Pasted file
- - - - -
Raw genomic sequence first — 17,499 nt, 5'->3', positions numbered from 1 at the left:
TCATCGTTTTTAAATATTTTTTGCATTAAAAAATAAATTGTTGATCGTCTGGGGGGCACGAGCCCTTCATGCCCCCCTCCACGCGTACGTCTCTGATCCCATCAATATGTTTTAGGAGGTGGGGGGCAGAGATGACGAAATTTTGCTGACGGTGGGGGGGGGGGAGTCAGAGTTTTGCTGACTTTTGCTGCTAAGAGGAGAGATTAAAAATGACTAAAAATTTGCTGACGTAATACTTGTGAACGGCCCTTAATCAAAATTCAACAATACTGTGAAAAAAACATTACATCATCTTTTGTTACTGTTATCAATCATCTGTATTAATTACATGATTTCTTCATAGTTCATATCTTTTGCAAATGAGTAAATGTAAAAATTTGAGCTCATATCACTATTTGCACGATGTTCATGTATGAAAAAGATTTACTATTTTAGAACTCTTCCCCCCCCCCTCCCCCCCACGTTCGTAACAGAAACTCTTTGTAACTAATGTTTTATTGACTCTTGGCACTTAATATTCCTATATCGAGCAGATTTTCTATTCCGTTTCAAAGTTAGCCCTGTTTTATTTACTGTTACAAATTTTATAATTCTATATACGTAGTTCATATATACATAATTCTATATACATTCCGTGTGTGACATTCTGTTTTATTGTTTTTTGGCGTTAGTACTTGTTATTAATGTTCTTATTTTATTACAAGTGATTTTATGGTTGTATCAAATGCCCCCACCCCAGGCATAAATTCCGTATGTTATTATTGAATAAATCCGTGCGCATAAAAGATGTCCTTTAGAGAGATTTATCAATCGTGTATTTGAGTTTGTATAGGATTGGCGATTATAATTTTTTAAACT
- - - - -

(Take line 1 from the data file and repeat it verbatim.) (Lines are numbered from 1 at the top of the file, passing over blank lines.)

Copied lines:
Raw genomic sequence first — 17,499 nt, 5'->3', positions numbered from 1 at the left: